PHL’s score in global trading index rises


THE Philippines remained at the 12th spot out of 30 economies whose “readiness and capacity” to participate in the global trading system was gauged, but increased its score to 61.4 from last year’s 49.5.

According to the 2023 Hinrich-IMD Sustainable Trade Index (STI), while the country’s overall ranking did not change compared to last year’s, the latest STI report showed that the Philippines increased its rankings in all of the pillars being measured by the Index. Based on the report, the country improved its rankings in the Economic, Societal and Environmental pillars.

The country climbed three notches to the 16th spot in the Economic pillar for 2023, from only 19th in the STI last year. The Philippines got a score of 54.7 in this year’s report.

Under the Economic pillar, data from the report indicated that the country ranked first out of the 30 economies in terms of growth in labor force. In 2022, the Philippines only ranked 4th.

Owing to the country’s more aggressive investment promotion, data showed the ranking of the Philippines in the foreign direct investment (FDI) net inflows climbed a notch to 11th spot this year, from last year’s 12th.

The Philippines’s ranking in consumer price inflation, according to the 2023 STI report, also improved by seven notches to 12th from last year’s 19th.

As for trade costs, which is supported by the country’s logistics performance, corruption perceptions and rule of law, the Philippines improved its ranking by a notch to the 21st spot from last year’s 22nd. However, data indicated that among its sub-indicators, rule of law posted a  three-notch decline to the 25th spot from last year’s 22nd.

In terms of Trade liberalization which covers the number of regional trade agreements, capital account liberalization and investment freedom as its sub-indicators, the country fell by one notch to the 17th spot from last year’s 16th, mainly because of its score in capital account liberalization.

Export indicators in this report showed that the Philippines improved its exports of goods and services as it climbed a spot to the 18th spot from last year’s  19th; while another indicator, the export concentration, showed the country improved its ranking as it climbed by five notches to 17th spot from last year’s 22nd ranking.

“We measure export diversification by evaluating an economy’s bilateral trade destinations and how heavily its exports are concentrated by sector,” the 2023 Hinrich-IMD STI report noted.

The Philippine ranking in the Societal pillar climbed to the 14th spot from last year’s 17th; however, data from the report indicated that the country’s performance in the area of political stability and absence of violence deteriorated to the 27th from last year’s 25th spot.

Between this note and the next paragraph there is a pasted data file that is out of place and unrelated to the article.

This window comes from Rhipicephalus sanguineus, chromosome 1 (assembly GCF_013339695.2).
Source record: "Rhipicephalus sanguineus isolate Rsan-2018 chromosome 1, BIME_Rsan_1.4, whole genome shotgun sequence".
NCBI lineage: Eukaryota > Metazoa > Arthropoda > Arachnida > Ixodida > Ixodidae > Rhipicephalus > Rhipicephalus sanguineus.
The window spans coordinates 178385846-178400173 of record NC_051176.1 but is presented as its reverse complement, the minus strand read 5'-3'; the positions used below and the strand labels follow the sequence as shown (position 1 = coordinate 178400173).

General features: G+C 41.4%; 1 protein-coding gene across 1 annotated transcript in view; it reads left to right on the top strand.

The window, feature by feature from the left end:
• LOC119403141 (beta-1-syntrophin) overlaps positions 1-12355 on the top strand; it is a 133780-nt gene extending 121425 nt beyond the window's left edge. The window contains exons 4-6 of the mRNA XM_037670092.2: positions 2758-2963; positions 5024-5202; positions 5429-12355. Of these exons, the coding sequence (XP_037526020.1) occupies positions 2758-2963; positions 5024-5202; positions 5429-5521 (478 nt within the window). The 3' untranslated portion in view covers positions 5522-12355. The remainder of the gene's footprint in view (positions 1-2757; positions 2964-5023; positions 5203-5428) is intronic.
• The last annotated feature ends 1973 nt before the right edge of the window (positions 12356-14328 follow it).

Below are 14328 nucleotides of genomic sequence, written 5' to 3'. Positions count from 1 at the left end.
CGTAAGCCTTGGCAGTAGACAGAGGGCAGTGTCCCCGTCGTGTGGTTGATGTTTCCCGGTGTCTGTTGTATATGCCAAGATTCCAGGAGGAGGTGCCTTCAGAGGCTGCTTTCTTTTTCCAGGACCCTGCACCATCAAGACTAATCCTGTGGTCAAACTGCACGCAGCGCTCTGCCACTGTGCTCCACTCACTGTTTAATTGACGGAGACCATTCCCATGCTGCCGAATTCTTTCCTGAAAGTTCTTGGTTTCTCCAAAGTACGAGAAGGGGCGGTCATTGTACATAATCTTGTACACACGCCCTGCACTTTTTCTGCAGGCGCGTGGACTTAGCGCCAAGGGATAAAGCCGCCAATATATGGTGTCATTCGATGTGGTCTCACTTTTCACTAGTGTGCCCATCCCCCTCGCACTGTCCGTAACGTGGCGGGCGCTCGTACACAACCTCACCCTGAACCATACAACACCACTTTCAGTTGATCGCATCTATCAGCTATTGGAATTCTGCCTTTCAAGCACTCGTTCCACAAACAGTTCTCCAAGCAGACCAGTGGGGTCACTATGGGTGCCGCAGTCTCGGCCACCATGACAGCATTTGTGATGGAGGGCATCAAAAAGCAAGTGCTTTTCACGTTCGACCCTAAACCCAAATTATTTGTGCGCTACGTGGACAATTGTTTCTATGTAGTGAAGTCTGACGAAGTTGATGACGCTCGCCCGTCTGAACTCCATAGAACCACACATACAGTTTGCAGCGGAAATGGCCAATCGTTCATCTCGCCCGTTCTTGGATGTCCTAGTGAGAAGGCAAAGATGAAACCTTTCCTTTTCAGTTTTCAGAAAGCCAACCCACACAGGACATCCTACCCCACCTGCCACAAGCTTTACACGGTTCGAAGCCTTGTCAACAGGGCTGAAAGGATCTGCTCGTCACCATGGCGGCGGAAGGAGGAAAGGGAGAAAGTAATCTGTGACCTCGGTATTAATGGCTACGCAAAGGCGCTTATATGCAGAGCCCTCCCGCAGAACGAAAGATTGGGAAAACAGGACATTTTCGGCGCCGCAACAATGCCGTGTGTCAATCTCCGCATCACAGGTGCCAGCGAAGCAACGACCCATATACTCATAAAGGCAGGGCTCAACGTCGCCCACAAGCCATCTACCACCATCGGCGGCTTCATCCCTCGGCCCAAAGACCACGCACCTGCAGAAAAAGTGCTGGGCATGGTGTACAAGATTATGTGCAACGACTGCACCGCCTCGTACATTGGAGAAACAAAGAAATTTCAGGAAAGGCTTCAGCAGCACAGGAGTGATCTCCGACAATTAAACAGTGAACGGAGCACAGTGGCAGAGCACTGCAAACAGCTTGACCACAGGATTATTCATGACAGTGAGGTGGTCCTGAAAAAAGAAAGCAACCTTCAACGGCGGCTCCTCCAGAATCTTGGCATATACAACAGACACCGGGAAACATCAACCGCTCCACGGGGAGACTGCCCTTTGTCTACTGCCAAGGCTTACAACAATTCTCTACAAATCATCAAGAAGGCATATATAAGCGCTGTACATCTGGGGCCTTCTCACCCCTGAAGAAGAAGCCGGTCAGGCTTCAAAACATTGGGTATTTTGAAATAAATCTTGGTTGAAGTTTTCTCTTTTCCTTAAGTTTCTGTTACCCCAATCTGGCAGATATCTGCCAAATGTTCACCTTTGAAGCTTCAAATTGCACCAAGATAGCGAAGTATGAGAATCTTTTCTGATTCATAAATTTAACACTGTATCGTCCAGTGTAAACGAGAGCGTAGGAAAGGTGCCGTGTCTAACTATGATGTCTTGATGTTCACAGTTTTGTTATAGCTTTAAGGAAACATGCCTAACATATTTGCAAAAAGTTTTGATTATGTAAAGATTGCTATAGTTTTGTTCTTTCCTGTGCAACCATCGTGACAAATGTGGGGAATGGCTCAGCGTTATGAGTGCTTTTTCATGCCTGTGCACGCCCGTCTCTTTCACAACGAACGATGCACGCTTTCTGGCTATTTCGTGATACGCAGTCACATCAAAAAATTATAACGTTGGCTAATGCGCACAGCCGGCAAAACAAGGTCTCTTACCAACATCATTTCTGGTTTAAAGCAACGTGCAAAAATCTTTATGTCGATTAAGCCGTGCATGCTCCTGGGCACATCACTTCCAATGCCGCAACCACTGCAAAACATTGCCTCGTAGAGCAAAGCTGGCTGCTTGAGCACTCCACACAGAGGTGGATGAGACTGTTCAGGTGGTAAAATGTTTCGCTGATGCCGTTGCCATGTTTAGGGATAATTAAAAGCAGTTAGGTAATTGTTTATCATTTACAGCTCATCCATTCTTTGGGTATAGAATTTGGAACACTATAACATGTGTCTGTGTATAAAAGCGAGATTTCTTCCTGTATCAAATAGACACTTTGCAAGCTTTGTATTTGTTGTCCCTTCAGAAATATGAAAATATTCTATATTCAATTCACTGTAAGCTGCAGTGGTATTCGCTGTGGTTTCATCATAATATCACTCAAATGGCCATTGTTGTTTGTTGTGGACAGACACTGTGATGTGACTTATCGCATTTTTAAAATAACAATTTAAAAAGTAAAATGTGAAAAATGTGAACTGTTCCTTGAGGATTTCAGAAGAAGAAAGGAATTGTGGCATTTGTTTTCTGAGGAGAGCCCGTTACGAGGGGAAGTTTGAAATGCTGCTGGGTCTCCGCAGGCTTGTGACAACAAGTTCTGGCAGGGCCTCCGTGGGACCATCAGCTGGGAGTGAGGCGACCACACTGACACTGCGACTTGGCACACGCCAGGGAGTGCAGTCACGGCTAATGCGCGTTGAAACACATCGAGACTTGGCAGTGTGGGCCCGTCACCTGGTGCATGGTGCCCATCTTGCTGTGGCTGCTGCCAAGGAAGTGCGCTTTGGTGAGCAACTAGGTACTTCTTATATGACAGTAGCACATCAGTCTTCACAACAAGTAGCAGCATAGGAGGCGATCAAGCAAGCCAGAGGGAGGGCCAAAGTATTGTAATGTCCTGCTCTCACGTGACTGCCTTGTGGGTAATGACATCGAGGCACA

According to the 2023 STI, social factors matter in an economy’s capacity to trade internationally over the long term.  “Economies are measured on the environment that encourages and supports the development of human capital, such as the extent of education and labor standards,” the study said.

The report also noted that this pillar captures factors that influence public support for trade expansion. These include income inequality, political stability, goods produced by forced and child labor, and the government response to human trafficking.

Under the Environmental pillar, which measures the “extent to which an economy’s trade supports sustainable resources,” the country’ ranking climbed to the 4th spot from last year’s 5th.

However, it’s worth highlighting that air pollution in the country has worsened: its ranking fell six notches to the 18th spot this year from last year’s 12th.

“While an economy’s capacity to participate in the global trading system is dependent on economic development, achieving sustainable trade requires prudent stewardship of natural resources and limiting externalities in an economy’s economic calculus to promote its overall environmental capital,” the report noted.

Hinrich-IMD said the STI measures 30 economies’ readiness and capacity to participate in the global trading system by analyzing 71 indicators grouped into three “pillars” that align with the long-term goals of economic growth, societal development, and environmental protection.

For her part, Kathryn Dioth, CEO of the Hinrich Foundation, pointed out that while global trade continues to expand in value, “that is mainly due to higher commodity prices.”

Dioth said, “The global trade system is experiencing fragmentation that threatens to erode the achievements of 70 years of globalization,” adding that “protectionist trade policies are being implemented under the guise of responding to the headwinds of post-pandemic inflation and geopolitical tensions.”

HInrich-IMD said of the 30 major trading economies studied by the STI 2023, the two that excelled in achieving such a balance were, for the second year in a row, New Zealand and the United Kingdom. Singapore jumped from 5th to 3rd place, and Japan dropped four positions, from 4th to 8th place.

Image credits: Vitalij Sova |